By ZACHARY COILE
San Francisco Chronicle
December 28, 2007
In the morning, she beamed a wide smile as she stood beside President Bush while he signed an energy bill with the first major increase in fuel economy standards in 30 years.
But by Wednesday afternoon, her party was facing two of its biggest defeats. To keep the alternative minimum tax from hitting 20 million Americans next year, Democrats had to abandon their pledge not to pass any legislation that increased the deficit.
Then Pelosi, whose party took control of Congress pledging to change course in Iraq, watched the House approve $70 billion in war funding, part of a budget deal that avoided a government shutdown. Members of her own party denounced it as a capitulation to the White House.
"The war in Iraq is the biggest disappointment for us, the inability to stop the war," Pelosi told reporters in a group interview in her ceremonial office just hours before the war vote. She quickly pegged the blame on congressional Republicans.
The Democrats' failure to shift the war's direction, their No. 1 priority for the year, has eclipsed many of the party's successes on other issues, including raising the minimum wage for the first time in a decade and passing the strongest ethics and lobbying reforms since Watergate.
And Bush, despite his lame-duck status, outflanked Democrats in the end-of-year budget fight -- forcing them to accept his number, $555 billion in domestic spending, and funding for Iraq -- simply by refusing to yield.
Asked about the setbacks last week, Pelosi, as she has all year, flashed her most optimistic smile and refused to be drawn into the criticism.
But if Pelosi is smiling, so are Republicans. They began the year defeated and demoralized. But they have since shown surprising unity, backing the president on the war and finding new purpose in blocking Democrats' spending initiatives.
"We've stood up to them every step of the way," House Minority Leader John Boehner, R-Ohio, said last week.
The tense mood among Democrats in the session's final weeks was a marked contrast from the festive first weeks of the new Congress, when Pelosi was sworn in as the nation's first female speaker.
Democrats took off on a legislative sprint in which they quickly approved their "Six for '06" agenda including raising the minimum wage, cutting interest rates on student loans, backing federally funded embryonic stem cell research, and revoking tax breaks for oil companies.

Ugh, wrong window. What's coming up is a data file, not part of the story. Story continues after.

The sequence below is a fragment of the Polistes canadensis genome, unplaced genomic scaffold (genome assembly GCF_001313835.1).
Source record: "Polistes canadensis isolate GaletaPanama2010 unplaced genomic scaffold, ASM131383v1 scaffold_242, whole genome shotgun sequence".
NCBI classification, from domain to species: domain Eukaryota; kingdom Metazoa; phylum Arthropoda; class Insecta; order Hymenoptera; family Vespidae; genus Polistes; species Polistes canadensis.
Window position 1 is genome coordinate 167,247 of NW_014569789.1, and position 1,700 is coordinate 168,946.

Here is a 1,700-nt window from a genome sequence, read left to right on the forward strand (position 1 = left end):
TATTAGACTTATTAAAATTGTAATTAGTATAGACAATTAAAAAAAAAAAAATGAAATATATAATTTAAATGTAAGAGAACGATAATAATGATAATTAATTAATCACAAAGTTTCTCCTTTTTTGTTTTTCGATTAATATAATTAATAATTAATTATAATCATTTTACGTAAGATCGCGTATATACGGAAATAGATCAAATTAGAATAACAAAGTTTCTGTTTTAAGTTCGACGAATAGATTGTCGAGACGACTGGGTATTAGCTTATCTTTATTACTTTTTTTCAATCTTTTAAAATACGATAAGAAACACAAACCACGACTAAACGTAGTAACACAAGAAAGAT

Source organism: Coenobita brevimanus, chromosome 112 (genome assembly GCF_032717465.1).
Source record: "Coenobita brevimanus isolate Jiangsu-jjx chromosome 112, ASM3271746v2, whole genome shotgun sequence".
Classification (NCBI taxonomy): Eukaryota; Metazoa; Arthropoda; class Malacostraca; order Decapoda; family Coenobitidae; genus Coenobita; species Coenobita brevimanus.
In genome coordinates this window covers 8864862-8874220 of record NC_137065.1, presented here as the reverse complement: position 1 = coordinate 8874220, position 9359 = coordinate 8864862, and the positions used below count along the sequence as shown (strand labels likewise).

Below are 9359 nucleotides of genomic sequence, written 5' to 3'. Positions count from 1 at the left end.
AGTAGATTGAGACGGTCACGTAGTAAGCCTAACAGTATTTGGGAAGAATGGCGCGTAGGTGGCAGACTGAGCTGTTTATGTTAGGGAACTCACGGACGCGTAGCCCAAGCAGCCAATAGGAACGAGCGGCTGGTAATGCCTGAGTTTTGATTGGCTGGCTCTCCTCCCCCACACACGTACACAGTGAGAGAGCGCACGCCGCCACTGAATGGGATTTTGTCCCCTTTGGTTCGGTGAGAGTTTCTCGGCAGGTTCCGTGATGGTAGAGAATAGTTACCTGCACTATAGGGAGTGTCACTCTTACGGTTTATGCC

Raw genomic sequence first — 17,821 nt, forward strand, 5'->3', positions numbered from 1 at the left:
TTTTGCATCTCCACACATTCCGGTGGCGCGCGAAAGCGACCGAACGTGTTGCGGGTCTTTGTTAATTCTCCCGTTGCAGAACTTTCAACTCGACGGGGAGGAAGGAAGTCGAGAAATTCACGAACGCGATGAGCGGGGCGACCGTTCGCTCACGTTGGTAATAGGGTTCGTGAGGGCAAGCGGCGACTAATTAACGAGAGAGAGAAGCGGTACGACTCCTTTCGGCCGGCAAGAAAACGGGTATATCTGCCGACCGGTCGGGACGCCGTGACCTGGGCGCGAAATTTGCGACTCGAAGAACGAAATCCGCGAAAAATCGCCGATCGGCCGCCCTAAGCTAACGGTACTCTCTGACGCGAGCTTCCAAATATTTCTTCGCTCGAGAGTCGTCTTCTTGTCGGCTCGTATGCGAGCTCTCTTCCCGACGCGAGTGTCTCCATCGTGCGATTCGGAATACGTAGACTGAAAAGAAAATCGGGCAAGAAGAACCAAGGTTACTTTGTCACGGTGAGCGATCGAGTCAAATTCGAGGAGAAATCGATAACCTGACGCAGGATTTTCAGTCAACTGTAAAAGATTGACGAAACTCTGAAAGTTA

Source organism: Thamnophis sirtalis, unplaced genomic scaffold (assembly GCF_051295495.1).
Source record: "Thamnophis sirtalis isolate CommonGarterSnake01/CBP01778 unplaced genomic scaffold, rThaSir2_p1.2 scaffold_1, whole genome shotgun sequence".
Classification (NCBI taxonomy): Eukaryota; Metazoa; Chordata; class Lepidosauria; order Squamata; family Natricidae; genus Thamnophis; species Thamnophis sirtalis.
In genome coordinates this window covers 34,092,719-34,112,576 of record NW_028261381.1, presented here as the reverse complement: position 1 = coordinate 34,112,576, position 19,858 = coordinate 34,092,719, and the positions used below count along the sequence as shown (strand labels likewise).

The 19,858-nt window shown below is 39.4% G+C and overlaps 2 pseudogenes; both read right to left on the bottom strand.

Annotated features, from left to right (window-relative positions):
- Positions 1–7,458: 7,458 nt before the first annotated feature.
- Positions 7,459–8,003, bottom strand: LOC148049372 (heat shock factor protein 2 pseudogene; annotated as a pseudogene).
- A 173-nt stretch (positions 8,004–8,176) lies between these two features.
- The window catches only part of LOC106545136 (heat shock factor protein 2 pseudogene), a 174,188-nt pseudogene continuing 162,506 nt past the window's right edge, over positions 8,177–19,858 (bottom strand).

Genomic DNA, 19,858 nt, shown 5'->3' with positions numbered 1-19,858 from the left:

But the bills bogged down in the Senate, where the Democrats' 51-49 majority is so thin it allowed Republicans to determine what would be passed. Democrats have struggled to get the 60 votes needed to overcome filibusters, which are now an almost daily experience in the Senate.
"Pelosi suffered the same ailment that (former Republican House Speaker) Newt Gingrich suffered from when he became speaker: Senate-itis," said Norman Ornstein, a congressional scholar at the American Enterprise Institute. "A lot of what the House accomplished this year either sat in the Senate or got eviscerated by the Senate. What you are left with is not nearly as robust as what you started with."
Even the energy bill, the Democrats' crowning achievement, was stripped of a broad tax package and a renewable electricity standard that would have pushed the nation toward wind and solar power. Still, the fuel economy piece alone is expected to save 2.3 million barrels of oil a day by 2020 -- more than the United States currently imports from the Persian Gulf.
Pelosi had to make some painful trade-offs. To get the minimum wage hike signed, Democrats had to attach it to a $120 billion war spending bill.
Other elements of her agenda fell victim to Bush's veto pen. Congress twice passed a bill with bipartisan support to expand the state children's health insurance program to cover 4 million more children. Bush twice vetoed it, forcing Democrats to settle for an 18-month extension of the current program.
An inventory of House action during Pelosi's first year would include:
-- Passed an energy bill raising fuel economy standards for the first time in 30 years, the equivalent today of taking 28 million cars off the road by 2020.
-- Approved a major cut in interest rates on student loans to make college more affordable.
-- Passed the strongest ethics reforms since Watergate, banning gifts from lobbyists and making earmarks more transparent.
-- Secured the largest increase in veterans' benefits in history.
-- Increased the minimum wage for the first time in a decade, from $5.15 an hour to $7.25 over three years.
-- Despite repeated votes, failed to enact any major changes in Iraq war policy.
-- Tried to expand the state children's health insurance program to cover 4 million more children, but was blocked by President Bush and House Republicans.
-- Sparked a diplomatic fight with Turkey by pushing a resolution condemning the country's mass killing of Armenians during World War I.
-- Abandoned the party's "pay-as-you-go" budget rules to avoid letting the alternative minimum tax hit 20 million Americans.
-- Accepted Bush's spending limits in the end-of-the-year budget fight to avoid shutting down the federal government.
Scripps Howard News Service, http://www.scrippsnews.com
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